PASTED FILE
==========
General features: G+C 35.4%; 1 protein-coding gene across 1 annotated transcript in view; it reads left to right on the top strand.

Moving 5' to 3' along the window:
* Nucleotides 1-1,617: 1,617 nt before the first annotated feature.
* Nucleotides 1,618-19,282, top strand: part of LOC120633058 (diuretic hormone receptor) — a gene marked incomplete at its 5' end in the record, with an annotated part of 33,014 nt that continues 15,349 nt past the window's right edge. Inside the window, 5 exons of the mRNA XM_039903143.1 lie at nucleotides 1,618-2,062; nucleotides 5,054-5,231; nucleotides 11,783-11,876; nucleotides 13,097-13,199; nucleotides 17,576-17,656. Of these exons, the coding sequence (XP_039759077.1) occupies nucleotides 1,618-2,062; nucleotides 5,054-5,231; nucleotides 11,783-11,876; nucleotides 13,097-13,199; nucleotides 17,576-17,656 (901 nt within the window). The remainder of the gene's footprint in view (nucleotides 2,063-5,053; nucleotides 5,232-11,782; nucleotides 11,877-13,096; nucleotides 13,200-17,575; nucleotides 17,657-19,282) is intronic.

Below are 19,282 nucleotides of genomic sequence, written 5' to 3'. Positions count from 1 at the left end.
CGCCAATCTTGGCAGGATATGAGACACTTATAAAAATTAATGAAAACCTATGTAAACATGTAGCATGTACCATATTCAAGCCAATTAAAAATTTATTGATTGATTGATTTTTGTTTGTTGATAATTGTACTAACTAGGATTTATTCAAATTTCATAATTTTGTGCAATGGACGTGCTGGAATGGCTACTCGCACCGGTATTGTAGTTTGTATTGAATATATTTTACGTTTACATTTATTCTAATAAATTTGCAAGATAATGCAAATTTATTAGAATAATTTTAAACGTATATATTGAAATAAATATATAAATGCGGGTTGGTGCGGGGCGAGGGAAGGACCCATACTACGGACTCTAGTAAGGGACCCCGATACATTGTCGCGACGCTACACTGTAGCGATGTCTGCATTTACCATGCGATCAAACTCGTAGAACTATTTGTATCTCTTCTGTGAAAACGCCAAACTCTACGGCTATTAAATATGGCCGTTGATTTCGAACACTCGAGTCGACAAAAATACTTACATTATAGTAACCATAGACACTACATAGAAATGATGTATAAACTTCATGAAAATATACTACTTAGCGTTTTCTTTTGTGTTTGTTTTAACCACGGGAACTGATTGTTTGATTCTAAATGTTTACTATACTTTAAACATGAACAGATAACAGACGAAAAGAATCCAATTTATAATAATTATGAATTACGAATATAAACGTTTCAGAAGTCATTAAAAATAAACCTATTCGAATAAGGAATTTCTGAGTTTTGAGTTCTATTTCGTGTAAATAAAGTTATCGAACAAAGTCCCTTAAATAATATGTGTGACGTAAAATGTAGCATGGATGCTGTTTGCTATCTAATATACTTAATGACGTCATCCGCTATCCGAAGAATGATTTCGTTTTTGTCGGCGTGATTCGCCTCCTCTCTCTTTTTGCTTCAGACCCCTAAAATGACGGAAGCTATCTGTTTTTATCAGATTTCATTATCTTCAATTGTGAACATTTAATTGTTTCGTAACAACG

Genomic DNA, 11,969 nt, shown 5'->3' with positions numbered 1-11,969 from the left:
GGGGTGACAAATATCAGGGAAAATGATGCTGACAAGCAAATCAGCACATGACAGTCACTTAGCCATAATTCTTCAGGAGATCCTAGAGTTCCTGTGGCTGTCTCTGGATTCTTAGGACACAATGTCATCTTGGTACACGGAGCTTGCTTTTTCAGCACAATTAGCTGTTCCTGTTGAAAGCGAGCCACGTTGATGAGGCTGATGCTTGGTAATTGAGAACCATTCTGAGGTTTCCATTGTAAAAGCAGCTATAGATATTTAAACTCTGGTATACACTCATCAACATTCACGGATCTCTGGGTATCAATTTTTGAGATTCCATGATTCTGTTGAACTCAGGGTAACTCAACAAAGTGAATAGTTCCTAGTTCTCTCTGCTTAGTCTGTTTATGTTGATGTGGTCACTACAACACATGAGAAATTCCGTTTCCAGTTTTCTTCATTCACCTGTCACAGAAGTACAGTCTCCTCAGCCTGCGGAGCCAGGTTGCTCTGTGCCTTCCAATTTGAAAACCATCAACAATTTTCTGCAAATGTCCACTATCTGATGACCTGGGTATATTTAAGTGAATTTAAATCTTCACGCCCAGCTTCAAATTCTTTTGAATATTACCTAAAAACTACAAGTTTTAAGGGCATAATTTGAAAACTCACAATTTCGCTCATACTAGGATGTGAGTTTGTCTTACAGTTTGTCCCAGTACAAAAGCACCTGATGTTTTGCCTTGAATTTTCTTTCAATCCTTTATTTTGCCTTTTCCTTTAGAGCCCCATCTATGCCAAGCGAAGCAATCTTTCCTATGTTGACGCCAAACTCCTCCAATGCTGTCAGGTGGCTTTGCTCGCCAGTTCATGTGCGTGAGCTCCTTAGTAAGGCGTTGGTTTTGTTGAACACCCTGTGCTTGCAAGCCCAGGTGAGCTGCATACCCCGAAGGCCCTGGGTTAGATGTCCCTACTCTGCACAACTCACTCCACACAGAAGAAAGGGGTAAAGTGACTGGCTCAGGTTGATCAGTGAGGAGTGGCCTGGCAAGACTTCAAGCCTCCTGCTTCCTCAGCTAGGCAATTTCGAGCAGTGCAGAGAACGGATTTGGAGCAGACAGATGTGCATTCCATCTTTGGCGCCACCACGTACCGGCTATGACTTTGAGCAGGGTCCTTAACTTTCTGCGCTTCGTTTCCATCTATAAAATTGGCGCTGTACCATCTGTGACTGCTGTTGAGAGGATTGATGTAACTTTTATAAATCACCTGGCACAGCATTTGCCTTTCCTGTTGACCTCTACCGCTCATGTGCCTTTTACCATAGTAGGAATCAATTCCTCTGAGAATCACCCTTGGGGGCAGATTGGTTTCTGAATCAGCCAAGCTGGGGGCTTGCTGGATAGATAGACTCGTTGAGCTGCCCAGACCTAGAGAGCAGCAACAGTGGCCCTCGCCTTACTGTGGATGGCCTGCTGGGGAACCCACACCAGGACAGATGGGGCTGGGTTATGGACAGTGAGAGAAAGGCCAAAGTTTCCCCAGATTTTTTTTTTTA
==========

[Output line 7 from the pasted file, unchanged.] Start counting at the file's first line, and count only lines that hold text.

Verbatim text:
Genomic DNA, 11,969 nt, shown 5'->3' with positions numbered 1-11,969 from the left: